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“Yes On One” Group Makes Case For Right To Repair Law On Mass. Ballot

A logo based on the American flag, with a car sending out wifi/data signal in the blue of the flag with "Right To Repair" over 3 red stripes
The Massachusetts Right to Repair Committee

Earlier this month, we examined the arguments forand againsta ranked choice voting system — Question Two on the Massachusetts ballot. Now, we’re focusing on Question One, the “’Right to Repair Law’ Vehicle Data Access Requirement Initiative.” Tommy Hickey is the director of the Right To Repair coalition, a group of 4,000 independent and local auto parts and repair shops – as well as consumers and drivers – who support Question One. He spoke with WAMC to make his case.

HICKEY: In 2012, I hope voters remember we voted in favor of the Right To Repair ballot in a record-setting 86%. But there was a carve out in the law, there was a carve out of any wireless communications, a system called telematics. And right now, this year in 2020, 90% of cars, new cars, have this telematics system. So this ballot initiative closes the loophole, and it gives owners direct access to their wireless diagnostic and repair information. Right now, the car manufacturer, who has a monetary interest in controlling that information, is the only entity who has that information. And we're saying in this ballot, that's not right, the owner bought the car. Let's give that information directly to the owner of the car.

WAMC: Can you explain how exactly data about cars plays into Question One?

So if this ballot were to pass, the car manufacturers will have to create an open and standardized platform capable of securely giving the owner direct access to their wireless diagnostic repair information through a mobile based application. So it would be accessible by the owner, and the owner could authorize an independent repair shop or a dealership of their choice so that they can make the repair.

The opposition to this question frame their opposition as one of data security. What do you speak to those concerns around this question?

I think the car manufacturers have resorted to scare tactics. First of all, I want to mention that they say this is about GTS information, direct access by third party personal information. That's just not true. If you look at the actual language of the ballot, you'll see this is about mechanical information, and the Attorney General has also summarized this, necessary to diagnose, maintain and repair the car. A number of cybersecurity experts have talked about this can be done in a safe and secure manner. Ed Davis, former Boston Police Commissioner, at Security Ledger has written about this. (Editor's note: Ed Davis is a paid consultant for the campaign.) Bruce Schneier teaches cybersecurity at MIT. And remember, car manufacturers are already doing this. They're already sharing this with their dealerships. So we know this can be done in a safe and secure way. And right now they're using scare tactics because they have a monopoly on this repair information. And they're circumventing the 2013 law because this was carved out of it.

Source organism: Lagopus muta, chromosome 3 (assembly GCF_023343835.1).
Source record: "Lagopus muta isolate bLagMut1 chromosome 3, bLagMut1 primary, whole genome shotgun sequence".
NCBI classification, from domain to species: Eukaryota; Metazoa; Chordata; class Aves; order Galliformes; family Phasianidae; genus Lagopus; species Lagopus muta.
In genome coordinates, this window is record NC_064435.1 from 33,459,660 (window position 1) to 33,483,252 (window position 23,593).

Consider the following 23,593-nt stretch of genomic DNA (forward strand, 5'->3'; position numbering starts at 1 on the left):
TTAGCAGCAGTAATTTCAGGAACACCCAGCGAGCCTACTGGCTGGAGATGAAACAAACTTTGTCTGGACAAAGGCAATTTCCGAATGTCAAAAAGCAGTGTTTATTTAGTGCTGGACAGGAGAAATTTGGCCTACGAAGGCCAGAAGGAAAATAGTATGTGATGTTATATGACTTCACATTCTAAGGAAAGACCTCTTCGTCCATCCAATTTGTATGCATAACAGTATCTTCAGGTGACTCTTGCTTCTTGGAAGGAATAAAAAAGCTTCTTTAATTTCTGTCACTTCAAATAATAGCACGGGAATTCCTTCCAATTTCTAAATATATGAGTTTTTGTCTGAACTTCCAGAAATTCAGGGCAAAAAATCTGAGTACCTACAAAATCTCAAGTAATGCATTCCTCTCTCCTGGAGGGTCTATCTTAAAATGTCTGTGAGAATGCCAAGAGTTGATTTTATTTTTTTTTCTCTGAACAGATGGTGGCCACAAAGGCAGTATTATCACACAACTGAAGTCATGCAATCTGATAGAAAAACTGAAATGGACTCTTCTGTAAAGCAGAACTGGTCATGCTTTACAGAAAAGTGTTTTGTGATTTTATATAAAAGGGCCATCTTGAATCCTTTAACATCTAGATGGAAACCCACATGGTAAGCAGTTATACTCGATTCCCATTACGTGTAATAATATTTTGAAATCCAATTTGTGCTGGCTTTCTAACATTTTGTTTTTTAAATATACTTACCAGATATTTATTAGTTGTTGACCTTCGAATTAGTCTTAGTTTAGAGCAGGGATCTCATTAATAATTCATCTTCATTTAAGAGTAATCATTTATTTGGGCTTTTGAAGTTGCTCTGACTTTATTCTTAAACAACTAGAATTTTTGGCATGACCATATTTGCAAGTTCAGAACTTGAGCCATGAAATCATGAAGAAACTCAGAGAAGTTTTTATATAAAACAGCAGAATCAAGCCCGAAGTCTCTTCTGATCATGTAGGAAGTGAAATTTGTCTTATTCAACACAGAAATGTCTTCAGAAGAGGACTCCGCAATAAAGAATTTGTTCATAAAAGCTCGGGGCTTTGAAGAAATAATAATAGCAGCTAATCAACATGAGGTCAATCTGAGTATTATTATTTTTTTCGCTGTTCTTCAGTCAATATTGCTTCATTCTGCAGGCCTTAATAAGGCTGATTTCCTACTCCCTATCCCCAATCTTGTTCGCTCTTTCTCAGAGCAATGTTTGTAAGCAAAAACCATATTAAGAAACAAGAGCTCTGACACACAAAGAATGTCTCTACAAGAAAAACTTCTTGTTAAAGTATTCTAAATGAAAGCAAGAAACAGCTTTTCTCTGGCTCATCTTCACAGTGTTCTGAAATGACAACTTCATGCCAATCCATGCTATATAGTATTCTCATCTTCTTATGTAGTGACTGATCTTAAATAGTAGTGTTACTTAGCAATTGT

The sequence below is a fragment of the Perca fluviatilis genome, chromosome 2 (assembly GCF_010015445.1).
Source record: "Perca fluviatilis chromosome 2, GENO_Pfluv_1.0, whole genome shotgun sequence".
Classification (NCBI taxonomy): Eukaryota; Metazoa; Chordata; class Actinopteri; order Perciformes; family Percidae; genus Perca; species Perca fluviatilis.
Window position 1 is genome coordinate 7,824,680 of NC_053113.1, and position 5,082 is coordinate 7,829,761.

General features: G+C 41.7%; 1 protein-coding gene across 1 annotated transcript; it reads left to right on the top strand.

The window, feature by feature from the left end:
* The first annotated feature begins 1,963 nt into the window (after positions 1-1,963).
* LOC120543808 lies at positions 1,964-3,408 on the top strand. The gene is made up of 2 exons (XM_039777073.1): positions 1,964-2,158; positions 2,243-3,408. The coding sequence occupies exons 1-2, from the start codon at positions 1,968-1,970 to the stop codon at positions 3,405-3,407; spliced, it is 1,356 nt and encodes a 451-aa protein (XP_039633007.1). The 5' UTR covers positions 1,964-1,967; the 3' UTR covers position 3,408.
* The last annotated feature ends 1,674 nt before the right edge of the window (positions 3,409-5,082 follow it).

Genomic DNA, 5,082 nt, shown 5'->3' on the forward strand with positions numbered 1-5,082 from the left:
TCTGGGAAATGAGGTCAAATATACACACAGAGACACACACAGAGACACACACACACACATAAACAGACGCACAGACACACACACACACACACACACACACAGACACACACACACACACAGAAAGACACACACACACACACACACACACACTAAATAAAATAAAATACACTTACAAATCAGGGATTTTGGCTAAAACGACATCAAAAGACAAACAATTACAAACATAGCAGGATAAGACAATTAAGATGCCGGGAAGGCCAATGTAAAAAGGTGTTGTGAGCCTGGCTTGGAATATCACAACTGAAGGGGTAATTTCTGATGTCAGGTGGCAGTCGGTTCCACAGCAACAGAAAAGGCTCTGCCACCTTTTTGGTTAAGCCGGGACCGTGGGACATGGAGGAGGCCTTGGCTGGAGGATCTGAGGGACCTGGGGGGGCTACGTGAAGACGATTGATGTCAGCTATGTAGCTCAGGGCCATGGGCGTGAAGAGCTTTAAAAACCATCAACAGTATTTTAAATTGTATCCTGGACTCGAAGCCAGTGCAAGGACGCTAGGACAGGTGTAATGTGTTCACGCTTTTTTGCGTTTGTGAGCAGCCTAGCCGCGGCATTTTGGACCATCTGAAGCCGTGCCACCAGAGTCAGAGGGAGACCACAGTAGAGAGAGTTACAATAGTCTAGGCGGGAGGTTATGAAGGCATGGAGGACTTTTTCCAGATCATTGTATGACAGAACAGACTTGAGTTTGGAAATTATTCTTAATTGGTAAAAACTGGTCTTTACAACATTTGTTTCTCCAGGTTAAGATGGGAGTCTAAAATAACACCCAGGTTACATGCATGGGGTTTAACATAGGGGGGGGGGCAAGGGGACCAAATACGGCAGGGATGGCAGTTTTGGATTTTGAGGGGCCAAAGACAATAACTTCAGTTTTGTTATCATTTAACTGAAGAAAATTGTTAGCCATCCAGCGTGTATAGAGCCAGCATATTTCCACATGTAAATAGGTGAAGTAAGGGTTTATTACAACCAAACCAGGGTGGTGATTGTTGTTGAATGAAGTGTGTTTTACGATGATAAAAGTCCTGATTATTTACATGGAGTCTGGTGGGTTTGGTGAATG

A large number of independent repair shops and auto stores have backed the Yes On One movement. What do they stand to gain from this passing?

What we voted for in 2012. We're a coalition of 1,600 independent repair shops and 40,000 jobs here in the aftermarket. Without the aftermarket, we all know what happens with the market: Prices go up, convenience goes down. And pretty soon you’ll only be able to get your car fixed at a dealership. This is about updating a law that was already voted on. Technology, advancements in technology, should not take away that choice. Without a competitive, without up to date technology in a competitive field, that consumers lose and 40,000 jobs here in Massachusetts.

Can you unpack that? Why are all those jobs at stake?

Because there's a new technology. There's a more efficient and more competitive way. It'd be like saying you can't use your cell phone, you have to use a landline when a cell phone comes out. The independent repair and the car owner has to be able to evolve as the car evolves. And in a competitive field if you don't have the best technology, if you don't have up to date information you lose. Without the law to mandate car manufacturers giving this to independent repair shops, giving this to owners, they won't do it. They'll share with their dealerships because the end of the day dealerships maximize their bottom line and maximize their profit.

So at the end of the day, what's the takeaway for consumers if Question One passes?

I think it's important for voters to know that voting “No” is not going to stop the technology. Voting “No” means car manufacturers will be the only entity that can collect this information and share it with their dealerships, meaning you will lose you will start to lose your repair choice when you get into these model year 2020, 21, 22, and beyond. Voting “Yes” on this empowers you as a consumer to get direct access to that wireless diagnostic repair information, make you the gatekeeper of your own information. We believe as a coalition if you bought the car, you should have the information necessary to fix it. And again, “No” means the car manufacturers still collect it. “Yes” means you as the car owner get direct access and choose where that information goes.

Josh Landes has been WAMC's Berkshire Bureau Chief since February 2018, following stints at WBGO Newark and WFMU East Orange. A passionate advocate for Western Massachusetts, Landes was raised in Pittsfield and attended Hampshire College in Amherst, receiving his bachelor's in Ethnomusicology and Radio Production. His free time is spent with his cat Harry, experimental electronic music, and exploring the woods.
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